The county’s biggest town is the world-famous Iten, renowned for producing elite athletes and world-class marathoners. But other than a huge banner announcing “You Are Now Entering Iten Home of World Class Athletes”, there is little else about the bustling little rural town that tells you anything about its great sons and daughters.
Leaving Eldoret in neighbouring Uasin Gishu headed north-east to Iten, one’s attention is drawn to the rolling plateau of hectares upon hectares of maize plantations that disappear into the horizon. It is harvest time, the morning sun is out and the ready-to-be-harvested maize stalks are arranged like igloos. Massey Fergusson and John Deer tractors and combine harvesters dot the landscape, an indication that maize farming is serious business here.
Speeding across the undulating flatland one comes across scores of lithe, mostly male, runners tackling the 38 kilometres between Iten and Eldoret, a morning ritual for runners who hope to one day break world marathon records. They are joined by a band of European athletes who are persuaded that by running alongside the amateur athletes, they will perhaps crack the secret to the Kenyans’ success in long-distance races.
The county’s biggest town is the world-famous Iten, renowned for producing elite athletes and world-class marathoners.
From Iten to Kapsowar is a distance of 46 kilometres, and the higher you climb the cooler it gets. Many of the matatus here are Probox saloon vehicles and although people are not packed inside them like sardines, the cars are driven at terrific speeds by chatty, confident drivers. Nine kilometres from Cheptongei, the road starts winding upwards as you approach Kapsowar trading centre.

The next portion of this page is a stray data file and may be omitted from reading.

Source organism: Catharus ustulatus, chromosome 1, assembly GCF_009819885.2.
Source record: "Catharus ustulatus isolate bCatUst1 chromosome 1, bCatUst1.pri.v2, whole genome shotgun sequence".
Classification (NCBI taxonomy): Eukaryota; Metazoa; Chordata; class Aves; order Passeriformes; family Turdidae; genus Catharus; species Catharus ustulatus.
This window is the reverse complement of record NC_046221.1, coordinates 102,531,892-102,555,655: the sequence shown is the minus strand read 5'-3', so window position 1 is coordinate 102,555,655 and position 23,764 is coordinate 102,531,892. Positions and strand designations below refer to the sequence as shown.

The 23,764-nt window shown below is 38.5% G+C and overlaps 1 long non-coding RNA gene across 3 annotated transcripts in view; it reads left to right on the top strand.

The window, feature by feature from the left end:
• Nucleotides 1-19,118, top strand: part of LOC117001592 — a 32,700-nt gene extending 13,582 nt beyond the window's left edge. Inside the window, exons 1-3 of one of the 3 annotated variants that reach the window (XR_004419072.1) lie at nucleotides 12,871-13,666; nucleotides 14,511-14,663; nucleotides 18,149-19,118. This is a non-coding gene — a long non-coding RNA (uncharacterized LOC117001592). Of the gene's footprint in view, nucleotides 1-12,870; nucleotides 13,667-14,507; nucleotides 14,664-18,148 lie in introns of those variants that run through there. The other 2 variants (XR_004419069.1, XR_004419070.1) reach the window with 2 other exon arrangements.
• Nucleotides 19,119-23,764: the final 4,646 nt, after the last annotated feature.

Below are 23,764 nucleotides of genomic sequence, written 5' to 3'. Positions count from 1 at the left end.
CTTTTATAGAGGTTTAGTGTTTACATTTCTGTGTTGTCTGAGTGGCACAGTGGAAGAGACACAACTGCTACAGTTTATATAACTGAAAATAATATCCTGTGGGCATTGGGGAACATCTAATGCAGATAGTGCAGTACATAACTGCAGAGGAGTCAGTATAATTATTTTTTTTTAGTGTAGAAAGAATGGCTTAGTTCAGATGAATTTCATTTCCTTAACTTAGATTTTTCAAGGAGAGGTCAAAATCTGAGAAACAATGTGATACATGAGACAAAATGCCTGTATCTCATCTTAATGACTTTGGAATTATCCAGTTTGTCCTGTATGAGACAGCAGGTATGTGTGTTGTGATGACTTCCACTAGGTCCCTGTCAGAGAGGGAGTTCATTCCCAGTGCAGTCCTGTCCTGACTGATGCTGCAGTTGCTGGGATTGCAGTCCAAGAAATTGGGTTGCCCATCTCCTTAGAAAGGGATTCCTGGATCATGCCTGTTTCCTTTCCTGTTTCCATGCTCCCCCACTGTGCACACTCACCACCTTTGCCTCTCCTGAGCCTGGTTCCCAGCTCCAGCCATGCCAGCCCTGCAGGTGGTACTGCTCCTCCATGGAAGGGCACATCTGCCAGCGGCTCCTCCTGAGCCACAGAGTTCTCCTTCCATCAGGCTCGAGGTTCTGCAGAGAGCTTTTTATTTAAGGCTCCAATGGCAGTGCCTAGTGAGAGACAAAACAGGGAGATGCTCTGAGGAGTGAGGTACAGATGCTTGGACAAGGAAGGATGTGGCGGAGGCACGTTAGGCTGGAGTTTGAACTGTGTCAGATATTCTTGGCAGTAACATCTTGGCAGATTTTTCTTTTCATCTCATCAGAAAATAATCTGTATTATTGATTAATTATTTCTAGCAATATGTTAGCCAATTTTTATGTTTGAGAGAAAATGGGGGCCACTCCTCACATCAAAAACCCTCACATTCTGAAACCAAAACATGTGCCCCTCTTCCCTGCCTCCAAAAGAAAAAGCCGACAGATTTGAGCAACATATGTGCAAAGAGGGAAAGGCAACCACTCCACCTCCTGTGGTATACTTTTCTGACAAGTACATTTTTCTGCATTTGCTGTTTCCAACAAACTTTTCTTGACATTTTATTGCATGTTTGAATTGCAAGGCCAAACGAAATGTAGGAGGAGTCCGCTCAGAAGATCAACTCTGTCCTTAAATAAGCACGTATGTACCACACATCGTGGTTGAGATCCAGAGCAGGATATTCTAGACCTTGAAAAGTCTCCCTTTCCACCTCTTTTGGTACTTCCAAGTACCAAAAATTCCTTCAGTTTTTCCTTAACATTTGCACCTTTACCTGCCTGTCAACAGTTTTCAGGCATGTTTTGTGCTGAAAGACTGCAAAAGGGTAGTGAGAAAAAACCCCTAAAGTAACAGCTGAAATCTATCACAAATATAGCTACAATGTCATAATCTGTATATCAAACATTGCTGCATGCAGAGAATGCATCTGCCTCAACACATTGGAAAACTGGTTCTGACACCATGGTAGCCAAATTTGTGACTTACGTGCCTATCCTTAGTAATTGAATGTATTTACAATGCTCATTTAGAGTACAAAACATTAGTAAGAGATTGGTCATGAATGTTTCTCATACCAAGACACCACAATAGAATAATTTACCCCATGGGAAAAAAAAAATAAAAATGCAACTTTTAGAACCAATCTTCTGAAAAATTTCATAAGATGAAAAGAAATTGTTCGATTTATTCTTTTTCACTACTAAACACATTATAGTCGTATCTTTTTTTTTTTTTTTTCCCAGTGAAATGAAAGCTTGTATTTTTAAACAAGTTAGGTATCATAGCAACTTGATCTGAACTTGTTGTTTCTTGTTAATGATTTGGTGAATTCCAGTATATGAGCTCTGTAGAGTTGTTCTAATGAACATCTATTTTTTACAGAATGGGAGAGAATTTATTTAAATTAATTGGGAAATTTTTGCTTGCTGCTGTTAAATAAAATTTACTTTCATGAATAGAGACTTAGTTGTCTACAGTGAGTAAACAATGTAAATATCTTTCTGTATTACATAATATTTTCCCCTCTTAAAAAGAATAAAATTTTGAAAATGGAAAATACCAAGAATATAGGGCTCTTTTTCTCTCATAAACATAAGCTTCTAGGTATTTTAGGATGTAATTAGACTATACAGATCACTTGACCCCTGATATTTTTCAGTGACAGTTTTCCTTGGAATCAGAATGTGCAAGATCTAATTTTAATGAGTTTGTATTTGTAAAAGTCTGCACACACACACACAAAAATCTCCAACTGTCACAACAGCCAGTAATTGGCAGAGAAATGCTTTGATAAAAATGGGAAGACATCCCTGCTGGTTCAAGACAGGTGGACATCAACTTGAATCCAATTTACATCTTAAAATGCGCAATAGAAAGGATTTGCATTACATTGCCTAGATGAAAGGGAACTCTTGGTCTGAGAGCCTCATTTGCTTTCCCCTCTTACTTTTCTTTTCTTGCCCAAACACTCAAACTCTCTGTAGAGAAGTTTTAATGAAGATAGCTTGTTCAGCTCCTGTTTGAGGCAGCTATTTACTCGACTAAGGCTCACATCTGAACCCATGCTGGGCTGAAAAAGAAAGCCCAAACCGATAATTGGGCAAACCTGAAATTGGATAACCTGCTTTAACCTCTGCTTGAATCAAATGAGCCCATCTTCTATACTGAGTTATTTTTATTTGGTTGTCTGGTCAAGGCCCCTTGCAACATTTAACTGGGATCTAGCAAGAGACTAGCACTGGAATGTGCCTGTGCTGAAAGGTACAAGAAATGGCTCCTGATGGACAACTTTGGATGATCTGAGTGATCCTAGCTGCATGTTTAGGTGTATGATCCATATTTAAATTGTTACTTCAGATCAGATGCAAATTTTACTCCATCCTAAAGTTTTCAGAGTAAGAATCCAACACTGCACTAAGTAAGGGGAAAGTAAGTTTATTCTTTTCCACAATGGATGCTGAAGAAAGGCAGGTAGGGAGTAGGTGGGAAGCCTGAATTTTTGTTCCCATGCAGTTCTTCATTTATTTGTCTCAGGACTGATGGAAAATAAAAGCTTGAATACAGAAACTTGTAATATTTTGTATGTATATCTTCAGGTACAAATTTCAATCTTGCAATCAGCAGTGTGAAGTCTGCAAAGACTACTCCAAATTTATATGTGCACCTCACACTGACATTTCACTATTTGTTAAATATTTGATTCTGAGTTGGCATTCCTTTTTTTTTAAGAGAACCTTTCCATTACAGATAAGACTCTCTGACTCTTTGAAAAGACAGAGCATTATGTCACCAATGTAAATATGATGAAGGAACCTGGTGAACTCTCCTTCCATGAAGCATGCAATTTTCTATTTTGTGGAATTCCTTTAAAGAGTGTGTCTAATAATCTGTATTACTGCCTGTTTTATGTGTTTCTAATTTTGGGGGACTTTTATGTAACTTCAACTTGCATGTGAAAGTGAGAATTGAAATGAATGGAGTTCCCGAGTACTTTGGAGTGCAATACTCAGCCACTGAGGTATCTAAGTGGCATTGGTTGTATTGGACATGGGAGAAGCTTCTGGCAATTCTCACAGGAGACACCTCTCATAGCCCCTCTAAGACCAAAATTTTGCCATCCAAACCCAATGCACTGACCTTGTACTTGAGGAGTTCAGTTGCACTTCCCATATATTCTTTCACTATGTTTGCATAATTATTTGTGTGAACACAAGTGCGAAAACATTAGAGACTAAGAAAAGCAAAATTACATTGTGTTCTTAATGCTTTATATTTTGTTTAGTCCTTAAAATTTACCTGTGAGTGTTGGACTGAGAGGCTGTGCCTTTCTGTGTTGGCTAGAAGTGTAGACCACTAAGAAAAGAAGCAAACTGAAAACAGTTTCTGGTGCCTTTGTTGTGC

At Kapsowar, the boda boda (motorcycle taxi) rider Kahura hires to take him to the bottom of the valley, where the Arror dam was meant to be built, says that few outsiders have shown interest in going down into the area. The dam was to be built in Marakwet West constituency between Hossen and Kipsaiya, two facing ridges that share a border on the valley floor. The rider says that KVDA officials had come here to persuade the people to agree to the proposal to build the dam. According to a report in the Business Daily newspaper, the officials had promised that locals would be compensated with up to five times as much land as they would give up for the two dams. KSh6 billion was promised as compensation to the more than 900 families that would be affected, although to date that too is yet to materialize.